Consumers Aim to Choose Healthier Foods Americans overwhelmingly say they are trying to choose foods that maximize nutrition and health. In 2012, 90 percent express concern about the nutritional content of the food they eat, a number that has remained consistent over the last decade. Seven out of ten consumers say they have changed their eating habits in the past three to five years due to health concerns, fairly consistent with previous years.
Most consumers (93 percent) find health and nutrition information important when searching for healthy foods. Although under half (44 percent) of U.S. consumers feel information about health and nutrition is too confusing, 93 percent review the Nutrition Facts panel when deciding which foods to purchase. The number of confused consumers has decreased slightly and the number of consumers using the Nutrition Facts panel has increased slightly.
Consumers Examine the Good & Bad of Nutrition Facts Consumers who consider the Nutrition Facts panel to be important most often mention total calories as their top concern (15 percent, on an unaided basis), a slight decrease from last year. Consumers continue to show concern with sodium content (11 percent) as well as ingredients/preservatives (9 percent). Calories remain the top concern since 2007. Other items noticed most often on the Nutrition Facts panel were: total fat, sugar, carbohydrate and dietary fiber at 8 percent each. The importance of trans fat on the Nutrition Facts label increased three points to 7 percent.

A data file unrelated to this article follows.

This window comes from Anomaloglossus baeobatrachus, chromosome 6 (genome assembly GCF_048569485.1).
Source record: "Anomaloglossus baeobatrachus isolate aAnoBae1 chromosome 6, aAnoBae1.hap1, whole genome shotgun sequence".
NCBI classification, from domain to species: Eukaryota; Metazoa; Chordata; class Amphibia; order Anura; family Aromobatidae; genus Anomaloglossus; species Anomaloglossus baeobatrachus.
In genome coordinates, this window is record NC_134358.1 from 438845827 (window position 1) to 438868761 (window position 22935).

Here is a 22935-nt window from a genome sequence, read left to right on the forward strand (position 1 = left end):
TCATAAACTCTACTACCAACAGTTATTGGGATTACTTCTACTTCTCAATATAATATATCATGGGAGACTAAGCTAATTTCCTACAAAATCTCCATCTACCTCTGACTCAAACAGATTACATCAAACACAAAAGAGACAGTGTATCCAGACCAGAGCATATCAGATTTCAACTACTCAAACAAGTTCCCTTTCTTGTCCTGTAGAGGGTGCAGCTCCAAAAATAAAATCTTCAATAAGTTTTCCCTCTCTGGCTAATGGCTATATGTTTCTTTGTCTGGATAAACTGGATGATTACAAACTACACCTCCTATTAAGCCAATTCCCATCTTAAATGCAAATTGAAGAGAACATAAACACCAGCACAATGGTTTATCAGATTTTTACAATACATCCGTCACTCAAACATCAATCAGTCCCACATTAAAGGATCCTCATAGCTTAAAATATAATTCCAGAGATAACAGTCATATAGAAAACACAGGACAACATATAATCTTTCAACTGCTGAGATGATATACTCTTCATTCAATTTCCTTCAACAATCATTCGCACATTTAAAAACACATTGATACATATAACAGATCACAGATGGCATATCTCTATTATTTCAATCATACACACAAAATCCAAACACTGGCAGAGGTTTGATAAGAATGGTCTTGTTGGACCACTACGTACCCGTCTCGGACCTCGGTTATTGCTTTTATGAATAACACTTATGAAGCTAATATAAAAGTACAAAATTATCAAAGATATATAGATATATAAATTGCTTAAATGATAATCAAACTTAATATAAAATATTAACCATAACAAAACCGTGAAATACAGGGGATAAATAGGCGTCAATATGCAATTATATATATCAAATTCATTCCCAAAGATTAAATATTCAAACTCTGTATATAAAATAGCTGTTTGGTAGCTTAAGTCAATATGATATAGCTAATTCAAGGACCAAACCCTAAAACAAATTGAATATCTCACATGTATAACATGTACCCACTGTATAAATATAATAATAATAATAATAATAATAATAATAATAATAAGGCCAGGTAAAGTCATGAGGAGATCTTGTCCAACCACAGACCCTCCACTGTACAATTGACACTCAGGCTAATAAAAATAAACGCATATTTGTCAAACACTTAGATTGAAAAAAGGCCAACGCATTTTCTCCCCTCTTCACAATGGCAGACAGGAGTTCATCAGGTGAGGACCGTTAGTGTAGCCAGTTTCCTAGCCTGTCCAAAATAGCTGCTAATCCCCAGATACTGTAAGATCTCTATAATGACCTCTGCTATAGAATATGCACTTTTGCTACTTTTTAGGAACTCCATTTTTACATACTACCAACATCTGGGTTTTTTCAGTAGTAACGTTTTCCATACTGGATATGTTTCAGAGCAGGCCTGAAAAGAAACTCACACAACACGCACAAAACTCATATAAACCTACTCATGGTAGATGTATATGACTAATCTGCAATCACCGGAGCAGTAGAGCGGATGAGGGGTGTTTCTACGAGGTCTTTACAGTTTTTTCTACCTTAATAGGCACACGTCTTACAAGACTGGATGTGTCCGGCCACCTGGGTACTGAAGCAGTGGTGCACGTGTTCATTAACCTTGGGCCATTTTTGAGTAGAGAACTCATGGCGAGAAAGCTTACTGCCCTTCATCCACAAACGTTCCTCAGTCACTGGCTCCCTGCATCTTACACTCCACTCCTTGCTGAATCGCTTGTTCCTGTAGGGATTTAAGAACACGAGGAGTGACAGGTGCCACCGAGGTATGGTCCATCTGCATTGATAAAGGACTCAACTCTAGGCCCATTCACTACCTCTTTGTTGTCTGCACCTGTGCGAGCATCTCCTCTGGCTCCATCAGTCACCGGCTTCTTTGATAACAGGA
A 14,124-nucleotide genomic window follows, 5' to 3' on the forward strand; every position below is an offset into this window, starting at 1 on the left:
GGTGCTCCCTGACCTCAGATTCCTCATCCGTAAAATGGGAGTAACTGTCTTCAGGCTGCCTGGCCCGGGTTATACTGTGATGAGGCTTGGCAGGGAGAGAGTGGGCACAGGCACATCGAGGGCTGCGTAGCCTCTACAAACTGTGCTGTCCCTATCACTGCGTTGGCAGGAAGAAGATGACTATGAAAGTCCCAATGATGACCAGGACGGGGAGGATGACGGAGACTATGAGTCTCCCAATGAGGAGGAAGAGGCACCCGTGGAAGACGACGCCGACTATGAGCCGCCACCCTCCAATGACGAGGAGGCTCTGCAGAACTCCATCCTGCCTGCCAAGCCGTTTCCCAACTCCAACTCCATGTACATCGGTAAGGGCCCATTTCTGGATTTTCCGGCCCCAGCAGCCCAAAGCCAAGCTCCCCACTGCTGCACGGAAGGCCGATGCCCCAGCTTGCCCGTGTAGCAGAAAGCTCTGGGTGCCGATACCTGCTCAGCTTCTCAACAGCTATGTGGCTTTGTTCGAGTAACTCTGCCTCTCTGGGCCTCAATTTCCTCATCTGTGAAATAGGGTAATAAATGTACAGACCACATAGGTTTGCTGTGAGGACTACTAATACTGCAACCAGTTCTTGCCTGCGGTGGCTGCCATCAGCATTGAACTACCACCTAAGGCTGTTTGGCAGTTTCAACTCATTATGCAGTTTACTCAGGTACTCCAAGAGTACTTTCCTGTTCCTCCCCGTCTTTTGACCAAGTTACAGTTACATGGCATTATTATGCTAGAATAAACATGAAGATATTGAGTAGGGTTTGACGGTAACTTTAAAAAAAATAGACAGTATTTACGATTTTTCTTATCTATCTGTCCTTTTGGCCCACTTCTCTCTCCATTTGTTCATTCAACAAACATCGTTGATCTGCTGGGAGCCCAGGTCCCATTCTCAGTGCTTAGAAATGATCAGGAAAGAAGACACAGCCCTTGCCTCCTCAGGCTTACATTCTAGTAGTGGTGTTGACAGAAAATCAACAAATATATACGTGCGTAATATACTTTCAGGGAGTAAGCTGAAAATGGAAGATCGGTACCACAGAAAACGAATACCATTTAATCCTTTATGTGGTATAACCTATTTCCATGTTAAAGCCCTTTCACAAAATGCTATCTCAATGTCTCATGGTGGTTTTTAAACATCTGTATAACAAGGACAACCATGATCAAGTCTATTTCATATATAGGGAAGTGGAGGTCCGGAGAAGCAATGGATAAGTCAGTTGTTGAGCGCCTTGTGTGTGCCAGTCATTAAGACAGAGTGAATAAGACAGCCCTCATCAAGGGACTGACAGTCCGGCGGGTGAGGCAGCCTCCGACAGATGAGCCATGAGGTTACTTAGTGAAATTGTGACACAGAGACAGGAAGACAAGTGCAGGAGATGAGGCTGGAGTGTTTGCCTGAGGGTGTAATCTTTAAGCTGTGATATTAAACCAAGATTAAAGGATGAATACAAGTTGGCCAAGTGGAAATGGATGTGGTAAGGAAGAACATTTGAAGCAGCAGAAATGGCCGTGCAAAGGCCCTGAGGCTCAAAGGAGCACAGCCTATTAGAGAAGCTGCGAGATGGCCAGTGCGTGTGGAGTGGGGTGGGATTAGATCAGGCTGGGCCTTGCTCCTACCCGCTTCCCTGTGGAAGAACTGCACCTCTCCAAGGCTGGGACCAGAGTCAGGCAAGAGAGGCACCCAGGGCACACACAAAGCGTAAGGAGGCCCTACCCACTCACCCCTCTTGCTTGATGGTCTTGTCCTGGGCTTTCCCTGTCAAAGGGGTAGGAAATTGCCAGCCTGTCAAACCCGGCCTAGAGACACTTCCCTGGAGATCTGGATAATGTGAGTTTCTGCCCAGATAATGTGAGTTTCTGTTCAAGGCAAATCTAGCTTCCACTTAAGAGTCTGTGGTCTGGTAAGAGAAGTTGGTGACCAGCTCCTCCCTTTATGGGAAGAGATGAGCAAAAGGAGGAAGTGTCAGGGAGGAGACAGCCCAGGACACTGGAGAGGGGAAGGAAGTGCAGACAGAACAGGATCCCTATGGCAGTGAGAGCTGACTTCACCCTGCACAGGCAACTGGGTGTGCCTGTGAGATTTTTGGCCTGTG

Should interest in dietary fiber gain enough momentum to become a trend, this change in consumer focus could represent a future opportunity for the food industry relative to soy products with high fiber content.
Who is to Blame for Obesity? Respondents consider individual responsibility and poor diet to be the top two causes of obesity (74 and 57 percent, respectively) on an unaided basis.COLLAPSE
Soyfoods Receive Healthy Rating In 2012, eight in ten consumers (80 percent) rate soy products as healthy on an aided basis, with very few rating them as unhealthy (only 6 percent). This number reflects an increase of 13 percentage points in the perceived healthiness of soy products over the last 15 years.
Health Reasons for Seeking Soy Forty-seven percent of consumers seek out products specifically because they contain soy, and approximately 31 percent are aware of specific health benefits of soy in their diet. On an unaided basis, consumers most frequently mention the following specific health benefits of soy: source of protein (19 percent), low in fat (19 percent), heart healthy (14 percent), it's good for you (14 percent, up significantly from 8 percent in 2011), good for women (10 percent) and cholesterol-lowering (9 percent).
On an aided basis, consumers are most aware of the health benefits of soy in relation to weight management (34 percent), reduced risk of heart disease (33 percent) and reduced risk of some cancers (25 percent).